A pair of substantial identical piston means 69 and 71 are slidably mounted within the bore 53 for movement substantially perpendicular to the axes of the valve casing 51. The piston means 69 and 71 are of a substantially cordal cylindrical half-moon shape having outer curved surfaces 72 and 73 with laterally extended plunger or piston members 75 and 76, respectively, integral therewith. The piston members 75 and 76 are axially movable within the cylinder openings 54 and 55, respectively, in sealed contact with bushing members 78 which prevent oil pressure leakage into the bore 53. The lower surfaces of the piston means 69 and 71 engage the end wall 53 thereby assuring aligned axial movement of the piston members 75 and 76 within the cylindrical openings 54 and 55, respectively (FIG. 2). Additionally, it is noted in FIG. 5 that the curved surfaces 72 and 73 of the piston means 69 and 71, respectively, and the inner surface of the bore 53 are of a corresponding contour and the piston end walls 80 and 81 are in a spaced, parallel relationship when the piston means 69 and 71 are in the extended position.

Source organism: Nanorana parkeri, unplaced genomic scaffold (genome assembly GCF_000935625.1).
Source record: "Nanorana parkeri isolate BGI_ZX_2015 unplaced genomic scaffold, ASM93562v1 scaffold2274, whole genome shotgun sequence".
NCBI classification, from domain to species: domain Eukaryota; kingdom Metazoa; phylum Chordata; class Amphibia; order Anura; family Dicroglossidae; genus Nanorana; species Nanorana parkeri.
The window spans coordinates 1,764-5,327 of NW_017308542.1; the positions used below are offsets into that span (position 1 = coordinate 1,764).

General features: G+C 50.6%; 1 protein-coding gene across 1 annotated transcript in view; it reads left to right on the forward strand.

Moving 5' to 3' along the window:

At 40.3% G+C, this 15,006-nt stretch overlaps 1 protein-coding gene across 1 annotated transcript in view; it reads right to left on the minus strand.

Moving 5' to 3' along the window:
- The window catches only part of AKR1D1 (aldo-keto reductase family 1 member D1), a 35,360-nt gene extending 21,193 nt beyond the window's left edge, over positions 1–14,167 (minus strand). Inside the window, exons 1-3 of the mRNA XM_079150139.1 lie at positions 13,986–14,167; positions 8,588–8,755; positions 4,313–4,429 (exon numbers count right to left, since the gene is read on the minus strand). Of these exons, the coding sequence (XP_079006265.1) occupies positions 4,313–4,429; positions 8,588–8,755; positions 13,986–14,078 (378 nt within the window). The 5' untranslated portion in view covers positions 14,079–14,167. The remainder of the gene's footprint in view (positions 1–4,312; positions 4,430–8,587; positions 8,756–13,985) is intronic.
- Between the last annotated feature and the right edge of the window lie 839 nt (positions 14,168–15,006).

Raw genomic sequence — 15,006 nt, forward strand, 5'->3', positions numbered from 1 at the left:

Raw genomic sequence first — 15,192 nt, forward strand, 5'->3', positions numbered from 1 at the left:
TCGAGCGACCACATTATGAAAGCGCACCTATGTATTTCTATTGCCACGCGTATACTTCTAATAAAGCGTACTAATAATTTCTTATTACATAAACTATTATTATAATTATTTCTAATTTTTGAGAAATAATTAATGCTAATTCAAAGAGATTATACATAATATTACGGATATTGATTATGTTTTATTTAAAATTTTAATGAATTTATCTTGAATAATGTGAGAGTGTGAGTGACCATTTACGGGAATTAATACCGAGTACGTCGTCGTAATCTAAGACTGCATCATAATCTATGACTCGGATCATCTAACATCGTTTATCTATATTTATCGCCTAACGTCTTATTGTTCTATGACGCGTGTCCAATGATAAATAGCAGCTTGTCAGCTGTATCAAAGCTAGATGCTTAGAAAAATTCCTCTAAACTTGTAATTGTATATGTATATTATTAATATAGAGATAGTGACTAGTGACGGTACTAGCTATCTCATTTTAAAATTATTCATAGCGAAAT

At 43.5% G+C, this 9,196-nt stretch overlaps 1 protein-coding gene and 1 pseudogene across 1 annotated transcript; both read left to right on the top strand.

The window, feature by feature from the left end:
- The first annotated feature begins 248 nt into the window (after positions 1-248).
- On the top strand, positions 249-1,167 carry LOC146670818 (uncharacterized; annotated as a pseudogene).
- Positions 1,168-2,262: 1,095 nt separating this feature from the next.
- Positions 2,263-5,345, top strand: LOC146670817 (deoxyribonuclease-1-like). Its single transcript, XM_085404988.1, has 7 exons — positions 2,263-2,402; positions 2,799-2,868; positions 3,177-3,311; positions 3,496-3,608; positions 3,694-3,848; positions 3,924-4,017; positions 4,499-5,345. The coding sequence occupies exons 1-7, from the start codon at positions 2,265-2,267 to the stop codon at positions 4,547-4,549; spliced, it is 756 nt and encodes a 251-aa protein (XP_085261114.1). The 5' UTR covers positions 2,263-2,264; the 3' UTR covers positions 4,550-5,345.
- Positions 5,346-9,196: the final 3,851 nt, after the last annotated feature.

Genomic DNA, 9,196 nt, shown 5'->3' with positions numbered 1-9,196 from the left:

As shown in FIGS. 3 and 10, a cylindrical pusher rod seat means 83 is mounted in working engagement within the bore 53 for axial movement relative thereto. The upper end of the seat means 83 has a semi-spherical groove 84 adapted to receive the lower end of the pusher rod 38 therewithin. An oil passageway 86 extends axially and centrally of the seat means 83.

It is seen, therefore, that the piston means 69 and 71 are movable transversely of the bore 53, whereas the seat means 83 is movable axially thereof. A linkage or lever means 87 interconnects the piston means 69 and 71 and the seat means 83 for conjoint movement.

The linkage means 87 consist of a pair of parallel lever arms 89 and a link arm 90 pivotally connected at one end to the piston means 69 and 71, respectively, and at the opposite ends thereof to the seat means 83. As shown in FIG. 10, the lower ends of the lever arms 89 are extended within parallel spaced slots 91 in the piston means 69 and pivotally connected thereto on a pin member 93 extended within a hole 94 in the piston means 69 and a hole 96 in the lever arms 39. The link arm 90 is similarly mounted within a slot 98 in the piston means 71 and pivotally mounted on a pin member 99 extended through a hole 101 in the piston means 71 and a hole 103 in the link arm 90.